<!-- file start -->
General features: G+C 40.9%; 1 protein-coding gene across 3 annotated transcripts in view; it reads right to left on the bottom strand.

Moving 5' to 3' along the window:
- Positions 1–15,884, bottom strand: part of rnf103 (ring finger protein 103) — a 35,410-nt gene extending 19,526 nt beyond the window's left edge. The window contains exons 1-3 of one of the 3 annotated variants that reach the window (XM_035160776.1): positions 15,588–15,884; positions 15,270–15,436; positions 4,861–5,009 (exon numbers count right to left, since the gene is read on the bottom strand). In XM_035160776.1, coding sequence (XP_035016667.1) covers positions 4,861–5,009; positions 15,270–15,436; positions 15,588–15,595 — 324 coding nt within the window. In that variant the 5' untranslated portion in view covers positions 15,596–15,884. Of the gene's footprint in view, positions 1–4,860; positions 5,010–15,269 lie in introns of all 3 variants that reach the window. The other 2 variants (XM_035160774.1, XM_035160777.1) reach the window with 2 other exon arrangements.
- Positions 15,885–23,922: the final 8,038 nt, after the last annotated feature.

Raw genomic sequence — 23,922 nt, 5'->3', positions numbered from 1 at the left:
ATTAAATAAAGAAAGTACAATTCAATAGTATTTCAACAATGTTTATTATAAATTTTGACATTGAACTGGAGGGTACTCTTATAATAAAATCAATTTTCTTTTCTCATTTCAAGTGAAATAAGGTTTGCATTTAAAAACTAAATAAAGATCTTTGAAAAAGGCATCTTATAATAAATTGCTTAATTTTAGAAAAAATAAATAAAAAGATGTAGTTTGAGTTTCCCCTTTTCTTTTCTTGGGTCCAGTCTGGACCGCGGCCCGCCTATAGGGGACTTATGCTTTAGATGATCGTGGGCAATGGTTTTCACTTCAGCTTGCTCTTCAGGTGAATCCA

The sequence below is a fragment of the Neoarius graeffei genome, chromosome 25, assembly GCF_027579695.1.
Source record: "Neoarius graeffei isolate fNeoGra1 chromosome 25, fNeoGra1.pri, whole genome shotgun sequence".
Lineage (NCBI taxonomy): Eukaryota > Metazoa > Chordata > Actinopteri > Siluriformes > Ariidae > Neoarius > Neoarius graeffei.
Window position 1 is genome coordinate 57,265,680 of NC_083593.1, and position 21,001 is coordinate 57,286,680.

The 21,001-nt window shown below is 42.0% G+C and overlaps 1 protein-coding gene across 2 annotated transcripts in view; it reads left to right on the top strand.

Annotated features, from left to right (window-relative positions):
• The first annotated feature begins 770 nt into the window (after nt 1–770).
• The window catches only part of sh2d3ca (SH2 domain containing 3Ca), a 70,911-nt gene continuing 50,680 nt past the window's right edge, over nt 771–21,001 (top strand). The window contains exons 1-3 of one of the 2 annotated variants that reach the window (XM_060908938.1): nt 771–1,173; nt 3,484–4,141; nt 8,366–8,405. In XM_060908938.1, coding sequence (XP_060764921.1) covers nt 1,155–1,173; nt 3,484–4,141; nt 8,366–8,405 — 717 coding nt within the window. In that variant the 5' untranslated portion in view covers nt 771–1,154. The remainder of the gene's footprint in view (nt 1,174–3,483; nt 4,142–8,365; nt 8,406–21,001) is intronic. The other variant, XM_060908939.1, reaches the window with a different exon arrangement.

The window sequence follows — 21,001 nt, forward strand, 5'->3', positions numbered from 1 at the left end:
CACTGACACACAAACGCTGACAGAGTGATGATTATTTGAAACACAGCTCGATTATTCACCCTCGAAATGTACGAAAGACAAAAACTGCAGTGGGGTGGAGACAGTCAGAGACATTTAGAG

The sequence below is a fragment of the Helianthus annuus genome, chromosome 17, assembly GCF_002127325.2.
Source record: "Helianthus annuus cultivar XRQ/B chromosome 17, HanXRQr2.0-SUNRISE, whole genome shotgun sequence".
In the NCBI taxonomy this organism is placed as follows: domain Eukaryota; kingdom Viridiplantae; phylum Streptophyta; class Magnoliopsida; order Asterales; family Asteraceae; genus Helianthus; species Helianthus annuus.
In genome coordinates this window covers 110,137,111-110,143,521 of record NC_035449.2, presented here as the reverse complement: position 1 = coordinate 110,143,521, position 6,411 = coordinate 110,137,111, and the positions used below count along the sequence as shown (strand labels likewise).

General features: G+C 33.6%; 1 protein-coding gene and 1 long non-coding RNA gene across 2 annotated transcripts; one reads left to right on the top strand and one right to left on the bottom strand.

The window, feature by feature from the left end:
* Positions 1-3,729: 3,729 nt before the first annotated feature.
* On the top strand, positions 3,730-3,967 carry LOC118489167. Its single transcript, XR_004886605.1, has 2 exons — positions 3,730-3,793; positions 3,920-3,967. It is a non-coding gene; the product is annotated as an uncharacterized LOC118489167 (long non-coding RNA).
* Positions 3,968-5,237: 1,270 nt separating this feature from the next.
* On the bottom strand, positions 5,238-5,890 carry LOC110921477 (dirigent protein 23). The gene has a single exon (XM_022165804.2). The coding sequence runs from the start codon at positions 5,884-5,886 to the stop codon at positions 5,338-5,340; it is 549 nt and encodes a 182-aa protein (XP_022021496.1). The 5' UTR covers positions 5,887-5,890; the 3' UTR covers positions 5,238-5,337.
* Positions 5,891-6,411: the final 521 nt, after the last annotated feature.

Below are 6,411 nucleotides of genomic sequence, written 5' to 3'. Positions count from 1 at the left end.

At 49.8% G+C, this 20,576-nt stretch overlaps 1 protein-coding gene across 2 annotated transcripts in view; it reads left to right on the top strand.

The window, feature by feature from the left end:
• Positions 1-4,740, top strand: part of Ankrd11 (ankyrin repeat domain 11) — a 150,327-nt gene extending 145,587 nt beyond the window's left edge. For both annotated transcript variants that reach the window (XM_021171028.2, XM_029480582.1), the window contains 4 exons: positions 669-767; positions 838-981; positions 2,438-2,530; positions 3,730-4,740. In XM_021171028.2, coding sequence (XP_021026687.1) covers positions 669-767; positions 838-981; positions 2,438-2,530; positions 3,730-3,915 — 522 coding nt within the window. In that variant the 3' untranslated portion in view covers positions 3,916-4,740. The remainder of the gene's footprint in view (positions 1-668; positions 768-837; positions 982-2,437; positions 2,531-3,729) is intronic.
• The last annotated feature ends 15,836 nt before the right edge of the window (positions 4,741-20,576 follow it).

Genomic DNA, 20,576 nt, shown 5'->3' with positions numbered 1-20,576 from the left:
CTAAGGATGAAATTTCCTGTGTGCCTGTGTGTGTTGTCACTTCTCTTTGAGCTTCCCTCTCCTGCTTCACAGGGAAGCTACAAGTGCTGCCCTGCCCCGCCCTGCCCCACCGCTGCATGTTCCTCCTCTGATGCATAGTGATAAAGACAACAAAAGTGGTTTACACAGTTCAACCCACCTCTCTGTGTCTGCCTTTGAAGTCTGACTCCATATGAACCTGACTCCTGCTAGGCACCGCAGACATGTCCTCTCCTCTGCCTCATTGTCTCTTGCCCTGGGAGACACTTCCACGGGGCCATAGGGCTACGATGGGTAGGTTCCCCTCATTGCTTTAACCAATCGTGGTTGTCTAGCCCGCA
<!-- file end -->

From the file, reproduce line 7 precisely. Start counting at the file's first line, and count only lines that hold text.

The sequence below is a fragment of the Neoarius graeffei genome, chromosome 25, assembly GCF_027579695.1.